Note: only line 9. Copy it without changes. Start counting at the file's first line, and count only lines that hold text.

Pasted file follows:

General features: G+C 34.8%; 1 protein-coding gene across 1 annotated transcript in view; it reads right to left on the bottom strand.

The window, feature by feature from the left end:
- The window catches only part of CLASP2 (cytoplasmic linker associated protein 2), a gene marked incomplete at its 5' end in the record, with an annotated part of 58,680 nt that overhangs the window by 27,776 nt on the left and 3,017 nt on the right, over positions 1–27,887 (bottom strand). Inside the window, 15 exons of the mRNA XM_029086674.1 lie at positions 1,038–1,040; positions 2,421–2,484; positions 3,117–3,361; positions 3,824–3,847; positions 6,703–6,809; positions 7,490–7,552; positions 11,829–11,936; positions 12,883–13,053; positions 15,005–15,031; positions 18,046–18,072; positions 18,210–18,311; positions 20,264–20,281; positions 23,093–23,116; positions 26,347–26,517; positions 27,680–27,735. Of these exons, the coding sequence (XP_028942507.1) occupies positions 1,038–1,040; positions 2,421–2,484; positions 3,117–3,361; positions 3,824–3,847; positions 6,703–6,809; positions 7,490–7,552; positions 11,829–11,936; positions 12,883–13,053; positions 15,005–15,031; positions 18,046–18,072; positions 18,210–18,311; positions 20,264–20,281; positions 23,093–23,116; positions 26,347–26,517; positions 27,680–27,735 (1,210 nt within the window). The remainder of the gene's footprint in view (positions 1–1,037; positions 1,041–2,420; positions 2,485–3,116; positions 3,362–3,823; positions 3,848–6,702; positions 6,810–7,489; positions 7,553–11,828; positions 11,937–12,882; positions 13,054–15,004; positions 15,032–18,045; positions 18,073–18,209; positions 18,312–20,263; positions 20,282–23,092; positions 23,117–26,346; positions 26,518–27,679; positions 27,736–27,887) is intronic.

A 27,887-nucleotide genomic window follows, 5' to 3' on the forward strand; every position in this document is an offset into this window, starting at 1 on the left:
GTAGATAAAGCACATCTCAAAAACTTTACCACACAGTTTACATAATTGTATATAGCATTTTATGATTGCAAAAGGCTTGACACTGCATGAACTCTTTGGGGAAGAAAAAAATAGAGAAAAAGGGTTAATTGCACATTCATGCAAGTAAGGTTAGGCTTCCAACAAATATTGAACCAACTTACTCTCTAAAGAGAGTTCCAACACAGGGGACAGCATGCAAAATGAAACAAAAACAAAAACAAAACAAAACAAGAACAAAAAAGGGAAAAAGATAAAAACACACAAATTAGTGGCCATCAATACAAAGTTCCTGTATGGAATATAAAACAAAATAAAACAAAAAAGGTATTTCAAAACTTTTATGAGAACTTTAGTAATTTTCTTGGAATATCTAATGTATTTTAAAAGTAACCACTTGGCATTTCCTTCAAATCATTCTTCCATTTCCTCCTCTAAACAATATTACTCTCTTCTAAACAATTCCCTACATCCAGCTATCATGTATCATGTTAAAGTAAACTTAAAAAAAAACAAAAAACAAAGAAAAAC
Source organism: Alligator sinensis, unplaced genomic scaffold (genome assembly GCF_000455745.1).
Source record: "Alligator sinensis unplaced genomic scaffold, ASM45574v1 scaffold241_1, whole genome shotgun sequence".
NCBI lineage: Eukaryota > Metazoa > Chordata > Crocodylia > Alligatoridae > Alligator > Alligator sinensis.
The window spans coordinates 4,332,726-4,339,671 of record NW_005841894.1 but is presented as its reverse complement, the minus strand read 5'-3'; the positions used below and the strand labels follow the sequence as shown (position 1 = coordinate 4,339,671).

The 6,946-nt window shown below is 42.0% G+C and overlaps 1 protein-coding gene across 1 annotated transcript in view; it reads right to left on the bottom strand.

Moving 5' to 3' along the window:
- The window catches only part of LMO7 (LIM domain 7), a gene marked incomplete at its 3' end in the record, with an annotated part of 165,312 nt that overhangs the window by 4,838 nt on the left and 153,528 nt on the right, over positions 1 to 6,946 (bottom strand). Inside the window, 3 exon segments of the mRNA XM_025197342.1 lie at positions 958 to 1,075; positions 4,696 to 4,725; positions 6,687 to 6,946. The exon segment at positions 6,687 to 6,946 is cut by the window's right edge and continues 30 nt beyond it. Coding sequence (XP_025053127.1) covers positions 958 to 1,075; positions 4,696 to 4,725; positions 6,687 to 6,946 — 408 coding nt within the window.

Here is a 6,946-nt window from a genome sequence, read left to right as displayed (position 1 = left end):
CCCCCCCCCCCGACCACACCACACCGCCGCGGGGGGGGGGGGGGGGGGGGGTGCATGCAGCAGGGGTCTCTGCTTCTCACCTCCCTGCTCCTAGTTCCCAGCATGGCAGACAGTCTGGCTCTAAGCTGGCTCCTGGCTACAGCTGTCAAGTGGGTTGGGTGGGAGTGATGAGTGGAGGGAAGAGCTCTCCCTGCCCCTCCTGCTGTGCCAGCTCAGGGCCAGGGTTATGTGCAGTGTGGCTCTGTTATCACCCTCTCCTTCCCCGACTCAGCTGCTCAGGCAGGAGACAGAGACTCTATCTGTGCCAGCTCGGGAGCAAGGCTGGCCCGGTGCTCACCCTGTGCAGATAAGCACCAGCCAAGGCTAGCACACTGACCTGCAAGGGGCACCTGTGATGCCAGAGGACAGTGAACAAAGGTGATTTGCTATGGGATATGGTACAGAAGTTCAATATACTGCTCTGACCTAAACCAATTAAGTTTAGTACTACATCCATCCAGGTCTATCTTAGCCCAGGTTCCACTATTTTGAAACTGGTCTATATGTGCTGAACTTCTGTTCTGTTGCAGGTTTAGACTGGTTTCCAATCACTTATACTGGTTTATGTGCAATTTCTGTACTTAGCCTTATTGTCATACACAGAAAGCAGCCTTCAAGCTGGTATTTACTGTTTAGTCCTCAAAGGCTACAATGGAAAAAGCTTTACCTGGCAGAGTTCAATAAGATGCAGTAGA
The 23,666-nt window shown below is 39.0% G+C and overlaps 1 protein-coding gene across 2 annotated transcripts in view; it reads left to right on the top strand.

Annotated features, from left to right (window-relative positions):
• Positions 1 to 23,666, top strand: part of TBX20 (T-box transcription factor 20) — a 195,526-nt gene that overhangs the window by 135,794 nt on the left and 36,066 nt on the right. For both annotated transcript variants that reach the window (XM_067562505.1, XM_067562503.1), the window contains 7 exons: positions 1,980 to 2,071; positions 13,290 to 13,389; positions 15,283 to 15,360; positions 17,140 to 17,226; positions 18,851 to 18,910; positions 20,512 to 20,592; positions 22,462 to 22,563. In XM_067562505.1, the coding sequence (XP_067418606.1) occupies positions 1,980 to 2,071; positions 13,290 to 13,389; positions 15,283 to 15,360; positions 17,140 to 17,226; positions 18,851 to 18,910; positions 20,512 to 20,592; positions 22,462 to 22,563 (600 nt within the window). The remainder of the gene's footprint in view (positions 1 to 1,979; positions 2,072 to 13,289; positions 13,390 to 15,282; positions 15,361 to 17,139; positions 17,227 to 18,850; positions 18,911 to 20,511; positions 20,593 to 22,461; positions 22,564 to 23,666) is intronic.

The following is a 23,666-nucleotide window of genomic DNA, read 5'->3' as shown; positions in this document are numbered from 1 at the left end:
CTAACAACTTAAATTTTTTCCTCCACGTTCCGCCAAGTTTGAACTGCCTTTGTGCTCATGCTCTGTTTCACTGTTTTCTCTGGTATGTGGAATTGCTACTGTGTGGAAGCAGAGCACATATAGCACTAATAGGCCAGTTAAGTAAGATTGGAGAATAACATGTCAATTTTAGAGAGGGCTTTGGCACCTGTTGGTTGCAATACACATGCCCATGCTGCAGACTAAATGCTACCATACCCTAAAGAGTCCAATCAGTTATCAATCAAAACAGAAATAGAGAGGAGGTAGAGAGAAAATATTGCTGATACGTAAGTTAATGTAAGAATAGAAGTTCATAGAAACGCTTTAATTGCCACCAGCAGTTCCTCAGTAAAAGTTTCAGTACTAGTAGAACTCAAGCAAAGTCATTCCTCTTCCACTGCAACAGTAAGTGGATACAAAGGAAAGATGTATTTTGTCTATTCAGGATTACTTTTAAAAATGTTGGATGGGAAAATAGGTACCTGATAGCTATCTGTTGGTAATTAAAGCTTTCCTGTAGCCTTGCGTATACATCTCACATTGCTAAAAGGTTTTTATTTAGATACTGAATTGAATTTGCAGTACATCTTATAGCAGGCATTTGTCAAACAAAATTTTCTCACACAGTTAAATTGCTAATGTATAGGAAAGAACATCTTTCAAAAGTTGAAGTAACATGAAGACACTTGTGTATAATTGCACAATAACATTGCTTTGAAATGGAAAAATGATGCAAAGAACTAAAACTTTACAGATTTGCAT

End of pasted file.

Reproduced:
The window spans coordinates 4,332,726-4,339,671 of record NW_005841894.1 but is presented as its reverse complement, the minus strand read 5'-3'; the positions used below and the strand labels follow the sequence as shown (position 1 = coordinate 4,339,671).